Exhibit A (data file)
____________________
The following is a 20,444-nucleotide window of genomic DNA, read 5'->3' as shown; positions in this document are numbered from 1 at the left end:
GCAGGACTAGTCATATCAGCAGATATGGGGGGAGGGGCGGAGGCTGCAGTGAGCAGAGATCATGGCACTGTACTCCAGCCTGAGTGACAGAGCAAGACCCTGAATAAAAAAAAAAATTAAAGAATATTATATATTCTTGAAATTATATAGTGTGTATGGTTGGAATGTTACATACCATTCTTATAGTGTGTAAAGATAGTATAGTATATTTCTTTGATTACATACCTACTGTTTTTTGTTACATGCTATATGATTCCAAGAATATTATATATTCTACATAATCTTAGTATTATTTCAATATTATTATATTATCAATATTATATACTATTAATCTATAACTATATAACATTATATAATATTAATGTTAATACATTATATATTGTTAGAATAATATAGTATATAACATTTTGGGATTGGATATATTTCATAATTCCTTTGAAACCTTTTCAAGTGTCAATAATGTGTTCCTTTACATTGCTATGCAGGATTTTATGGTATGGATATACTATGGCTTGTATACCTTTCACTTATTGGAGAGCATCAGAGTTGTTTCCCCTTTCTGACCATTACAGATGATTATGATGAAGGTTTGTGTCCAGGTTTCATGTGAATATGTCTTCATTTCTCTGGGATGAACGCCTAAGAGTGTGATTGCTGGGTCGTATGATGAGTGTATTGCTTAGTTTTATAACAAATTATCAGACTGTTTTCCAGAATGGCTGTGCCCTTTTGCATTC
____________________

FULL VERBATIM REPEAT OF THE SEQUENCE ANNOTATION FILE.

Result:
The following is a 20,444-nucleotide window of genomic DNA, read 5'->3' as shown; positions in this document are numbered from 1 at the left end:
GCAGGACTAGTCATATCAGCAGATATGGGGGGAGGGGCGGAGGCTGCAGTGAGCAGAGATCATGGCACTGTACTCCAGCCTGAGTGACAGAGCAAGACCCTGAATAAAAAAAAAAATTAAAGAATATTATATATTCTTGAAATTATATAGTGTGTATGGTTGGAATGTTACATACCATTCTTATAGTGTGTAAAGATAGTATAGTATATTTCTTTGATTACATACCTACTGTTTTTTGTTACATGCTATATGATTCCAAGAATATTATATATTCTACATAATCTTAGTATTATTTCAATATTATTATATTATCAATATTATATACTATTAATCTATAACTATATAACATTATATAATATTAATGTTAATACATTATATATTGTTAGAATAATATAGTATATAACATTTTGGGATTGGATATATTTCATAATTCCTTTGAAACCTTTTCAAGTGTCAATAATGTGTTCCTTTACATTGCTATGCAGGATTTTATGGTATGGATATACTATGGCTTGTATACCTTTCACTTATTGGAGAGCATCAGAGTTGTTTCCCCTTTCTGACCATTACAGATGATTATGATGAAGGTTTGTGTCCAGGTTTCATGTGAATATGTCTTCATTTCTCTGGGATGAACGCCTAAGAGTGTGATTGCTGGGTCGTATGATGAGTGTATTGCTTAGTTTTATAACAAATTATCAGACTGTTTTCCAGAATGGCTGTGCCCTTTTGCATTC